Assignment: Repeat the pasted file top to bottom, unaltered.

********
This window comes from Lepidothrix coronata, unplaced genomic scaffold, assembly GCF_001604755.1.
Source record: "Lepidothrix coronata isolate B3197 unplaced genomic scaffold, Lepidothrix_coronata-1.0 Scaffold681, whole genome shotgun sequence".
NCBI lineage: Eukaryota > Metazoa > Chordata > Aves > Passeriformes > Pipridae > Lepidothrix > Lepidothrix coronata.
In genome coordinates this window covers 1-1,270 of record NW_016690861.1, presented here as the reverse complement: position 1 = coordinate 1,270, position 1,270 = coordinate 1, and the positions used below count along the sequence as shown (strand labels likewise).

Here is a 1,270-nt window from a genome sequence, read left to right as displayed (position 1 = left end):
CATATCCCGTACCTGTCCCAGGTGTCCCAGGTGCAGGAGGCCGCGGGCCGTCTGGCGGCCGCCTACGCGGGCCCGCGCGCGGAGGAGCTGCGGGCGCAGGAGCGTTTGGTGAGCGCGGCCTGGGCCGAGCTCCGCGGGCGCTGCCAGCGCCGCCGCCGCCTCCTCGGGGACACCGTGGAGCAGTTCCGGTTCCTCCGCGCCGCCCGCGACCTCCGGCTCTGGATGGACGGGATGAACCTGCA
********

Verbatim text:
This window comes from Lepidothrix coronata, unplaced genomic scaffold, assembly GCF_001604755.1.
Source record: "Lepidothrix coronata isolate B3197 unplaced genomic scaffold, Lepidothrix_coronata-1.0 Scaffold681, whole genome shotgun sequence".
NCBI lineage: Eukaryota > Metazoa > Chordata > Aves > Passeriformes > Pipridae > Lepidothrix > Lepidothrix coronata.
In genome coordinates this window covers 1-1,270 of record NW_016690861.1, presented here as the reverse complement: position 1 = coordinate 1,270, position 1,270 = coordinate 1, and the positions used below count along the sequence as shown (strand labels likewise).

Here is a 1,270-nt window from a genome sequence, read left to right as displayed (position 1 = left end):
CATATCCCGTACCTGTCCCAGGTGTCCCAGGTGCAGGAGGCCGCGGGCCGTCTGGCGGCCGCCTACGCGGGCCCGCGCGCGGAGGAGCTGCGGGCGCAGGAGCGTTTGGTGAGCGCGGCCTGGGCCGAGCTCCGCGGGCGCTGCCAGCGCCGCCGCCGCCTCCTCGGGGACACCGTGGAGCAGTTCCGGTTCCTCCGCGCCGCCCGCGACCTCCGGCTCTGGATGGACGGGATGAACCTGCA